Monday, Feb. 4 — Guitarist Jef Fretwell and his band, The Detractors, are taking a new approach to their "rural electric" music, writing looser arrangements with room for instrumental interludes.
Guitarist Jef Fretwell and his band, The Detractors, are taking a new approach to their "rural electric" music, writing looser arrangements with room for instrumental interludes.
The benefit of tight arrangements is that everyone knows what's going to happen, but the disadvantage is that you're limited on what you can do, Fretwell explains. Improvisation means you have to be OK with not knowing what will happen next, he adds.
"We want to make new things happen but with enough discipline to pull back, self-edit and keep things from evolving into a free, improv session," he says. "Nobody wants to hear you noodle on your guitar for 15 minutes without there being a purpose."
Fretwell and The Detractors, featuring Sage Meadows on bass, Steven Lindley on drums and Dal Carver on his faithful 1974 Fender Rhodes electric piano, will perform at 9 p.m. Friday, Feb. 1, at Alex's Plaza Restaurant and Bar, 35 N. Main St., Ashland, and at 8 p.m. Monday, Feb. 4, at The Wild Goose Cafe and Bar, 2365 Ashland St., Ashland. (The Stamps will share the bill at Alex's.)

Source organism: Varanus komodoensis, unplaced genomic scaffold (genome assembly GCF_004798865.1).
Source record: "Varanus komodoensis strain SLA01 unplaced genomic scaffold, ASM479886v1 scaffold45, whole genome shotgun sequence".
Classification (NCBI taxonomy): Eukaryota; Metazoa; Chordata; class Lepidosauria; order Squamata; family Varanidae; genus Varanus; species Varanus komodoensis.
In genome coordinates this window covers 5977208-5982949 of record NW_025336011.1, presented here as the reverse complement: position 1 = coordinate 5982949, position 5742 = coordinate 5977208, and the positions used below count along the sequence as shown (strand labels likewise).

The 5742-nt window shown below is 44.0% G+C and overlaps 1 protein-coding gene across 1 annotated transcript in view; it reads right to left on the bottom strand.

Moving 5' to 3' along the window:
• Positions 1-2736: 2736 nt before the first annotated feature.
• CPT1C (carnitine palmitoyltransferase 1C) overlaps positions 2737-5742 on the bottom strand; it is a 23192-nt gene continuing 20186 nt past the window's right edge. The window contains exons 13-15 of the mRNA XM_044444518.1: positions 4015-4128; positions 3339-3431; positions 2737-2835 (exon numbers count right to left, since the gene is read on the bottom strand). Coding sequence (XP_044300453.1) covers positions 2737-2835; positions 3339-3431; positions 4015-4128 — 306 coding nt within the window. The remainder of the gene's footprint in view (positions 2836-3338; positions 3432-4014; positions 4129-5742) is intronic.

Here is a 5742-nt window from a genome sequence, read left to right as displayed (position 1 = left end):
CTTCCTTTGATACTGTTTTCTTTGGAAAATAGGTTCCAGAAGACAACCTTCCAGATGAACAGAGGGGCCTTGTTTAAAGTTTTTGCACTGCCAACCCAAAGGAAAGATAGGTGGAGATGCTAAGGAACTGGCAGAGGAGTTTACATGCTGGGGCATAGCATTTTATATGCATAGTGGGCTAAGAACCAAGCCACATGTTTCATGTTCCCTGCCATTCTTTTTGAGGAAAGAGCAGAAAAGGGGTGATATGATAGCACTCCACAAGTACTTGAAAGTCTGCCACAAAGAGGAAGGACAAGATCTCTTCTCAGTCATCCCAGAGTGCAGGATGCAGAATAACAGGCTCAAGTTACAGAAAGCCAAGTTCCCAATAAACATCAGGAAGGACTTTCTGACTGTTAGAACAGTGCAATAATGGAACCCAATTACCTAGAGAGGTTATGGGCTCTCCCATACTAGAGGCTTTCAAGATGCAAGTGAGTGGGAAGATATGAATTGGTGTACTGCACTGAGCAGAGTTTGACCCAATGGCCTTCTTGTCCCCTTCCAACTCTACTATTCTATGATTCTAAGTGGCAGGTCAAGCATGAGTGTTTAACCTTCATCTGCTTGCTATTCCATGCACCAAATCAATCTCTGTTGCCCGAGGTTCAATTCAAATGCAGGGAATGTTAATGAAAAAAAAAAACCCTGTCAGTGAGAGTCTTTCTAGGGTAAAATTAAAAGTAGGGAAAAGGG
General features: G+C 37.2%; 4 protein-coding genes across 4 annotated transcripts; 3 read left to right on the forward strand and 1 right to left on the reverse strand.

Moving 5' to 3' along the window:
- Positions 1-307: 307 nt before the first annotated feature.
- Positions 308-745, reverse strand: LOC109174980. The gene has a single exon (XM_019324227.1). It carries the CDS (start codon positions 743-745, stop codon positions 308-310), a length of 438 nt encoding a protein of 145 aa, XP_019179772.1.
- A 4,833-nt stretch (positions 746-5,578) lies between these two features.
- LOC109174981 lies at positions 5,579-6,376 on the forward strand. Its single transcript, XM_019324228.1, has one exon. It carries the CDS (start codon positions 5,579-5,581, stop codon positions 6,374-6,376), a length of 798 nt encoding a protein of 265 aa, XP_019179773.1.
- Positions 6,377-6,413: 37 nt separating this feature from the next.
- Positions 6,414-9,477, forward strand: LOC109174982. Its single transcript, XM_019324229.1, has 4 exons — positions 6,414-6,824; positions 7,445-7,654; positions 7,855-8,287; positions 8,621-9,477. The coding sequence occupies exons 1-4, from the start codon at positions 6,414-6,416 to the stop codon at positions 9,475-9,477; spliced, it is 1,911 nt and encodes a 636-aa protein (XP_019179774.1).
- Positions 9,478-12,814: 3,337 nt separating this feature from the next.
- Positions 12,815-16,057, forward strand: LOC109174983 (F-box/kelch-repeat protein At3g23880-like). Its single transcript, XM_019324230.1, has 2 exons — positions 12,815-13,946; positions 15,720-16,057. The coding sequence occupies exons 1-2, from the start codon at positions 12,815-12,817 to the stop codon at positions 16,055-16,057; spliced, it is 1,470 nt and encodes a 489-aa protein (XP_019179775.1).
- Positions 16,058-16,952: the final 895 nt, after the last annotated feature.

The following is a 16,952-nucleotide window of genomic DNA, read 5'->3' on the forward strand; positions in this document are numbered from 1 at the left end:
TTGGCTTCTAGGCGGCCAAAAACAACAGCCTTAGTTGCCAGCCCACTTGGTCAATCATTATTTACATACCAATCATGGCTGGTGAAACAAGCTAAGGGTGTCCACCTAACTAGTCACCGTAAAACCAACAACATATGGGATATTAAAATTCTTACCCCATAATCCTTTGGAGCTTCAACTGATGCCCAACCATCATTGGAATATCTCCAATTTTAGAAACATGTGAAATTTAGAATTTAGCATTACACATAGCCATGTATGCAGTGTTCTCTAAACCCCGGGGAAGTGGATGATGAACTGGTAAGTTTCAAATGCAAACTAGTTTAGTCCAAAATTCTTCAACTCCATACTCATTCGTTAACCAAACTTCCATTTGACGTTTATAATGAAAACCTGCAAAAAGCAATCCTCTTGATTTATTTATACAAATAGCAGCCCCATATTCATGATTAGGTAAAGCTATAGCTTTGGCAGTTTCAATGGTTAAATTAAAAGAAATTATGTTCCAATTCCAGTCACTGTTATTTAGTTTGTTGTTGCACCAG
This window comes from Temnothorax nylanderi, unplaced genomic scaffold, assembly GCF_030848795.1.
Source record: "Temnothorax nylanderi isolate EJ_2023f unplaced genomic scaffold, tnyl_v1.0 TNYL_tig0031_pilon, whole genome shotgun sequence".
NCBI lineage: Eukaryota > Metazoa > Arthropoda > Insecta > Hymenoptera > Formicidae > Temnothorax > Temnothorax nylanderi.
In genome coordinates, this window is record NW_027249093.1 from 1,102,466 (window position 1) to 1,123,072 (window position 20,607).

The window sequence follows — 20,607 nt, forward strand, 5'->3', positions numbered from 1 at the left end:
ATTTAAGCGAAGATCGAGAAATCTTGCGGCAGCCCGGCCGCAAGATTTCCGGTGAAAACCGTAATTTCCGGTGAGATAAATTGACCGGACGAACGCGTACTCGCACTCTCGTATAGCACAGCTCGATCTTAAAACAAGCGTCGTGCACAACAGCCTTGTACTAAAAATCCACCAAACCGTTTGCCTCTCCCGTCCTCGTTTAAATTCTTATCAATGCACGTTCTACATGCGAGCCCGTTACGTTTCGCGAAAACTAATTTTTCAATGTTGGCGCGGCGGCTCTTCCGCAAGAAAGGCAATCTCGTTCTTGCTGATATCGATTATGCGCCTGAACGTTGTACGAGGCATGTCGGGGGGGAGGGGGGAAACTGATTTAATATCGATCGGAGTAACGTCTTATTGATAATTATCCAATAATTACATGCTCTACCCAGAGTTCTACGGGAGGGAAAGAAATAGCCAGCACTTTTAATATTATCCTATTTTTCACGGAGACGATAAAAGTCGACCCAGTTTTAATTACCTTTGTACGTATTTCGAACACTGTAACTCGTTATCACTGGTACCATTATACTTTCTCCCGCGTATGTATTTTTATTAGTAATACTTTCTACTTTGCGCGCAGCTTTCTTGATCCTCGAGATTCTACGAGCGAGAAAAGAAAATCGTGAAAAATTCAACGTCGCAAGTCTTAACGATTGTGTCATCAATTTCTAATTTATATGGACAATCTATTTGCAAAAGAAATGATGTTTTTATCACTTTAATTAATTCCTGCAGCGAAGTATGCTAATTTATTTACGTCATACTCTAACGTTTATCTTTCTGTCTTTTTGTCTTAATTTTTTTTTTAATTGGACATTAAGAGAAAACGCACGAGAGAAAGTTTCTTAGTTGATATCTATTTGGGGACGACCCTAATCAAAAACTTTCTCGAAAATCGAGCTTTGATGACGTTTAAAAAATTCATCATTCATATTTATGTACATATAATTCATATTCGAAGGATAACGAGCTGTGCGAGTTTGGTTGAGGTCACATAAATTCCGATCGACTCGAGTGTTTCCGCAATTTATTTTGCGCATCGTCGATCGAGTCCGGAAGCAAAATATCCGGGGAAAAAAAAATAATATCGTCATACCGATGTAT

The Detractors, formerly called The New Autonomous Folksingers, plays edgy, old-fashioned country and honky-tonk.
"I guess it's country-rock, to be honest," Fretwell says. "It's certainly in the spirit of 'Sweetheart of the Rodeo' (by The Byrds), country-rock of once upon a time, but we don't have the pedal steel that you would associate with those kinds of acts. A country-rock band is a stripped-down version of a country band, and we're a stripped-down version of a country-rock band."
Sets include Fretwell's "self-deprecatin', complainin' " originals — he admits he's not prone to pouring out his heart to audiences — and a few "comfort songs" and standards, including "High on a Mountain," "From Pizza Towers to Defeat," by Leo Kotte, and some John Prine songs.
"It's a small town, and you can't play the same ol' songs with the same ol' arrangements over and over again and expect people to be interested," Fretwell says.
The band will hit the studio this spring to record its debut, but first, the piano "needs some love and mechanical attention."
Cover to the show at Alex's is $5. The show at The Wild Goose is free. Look for the band on Facebook.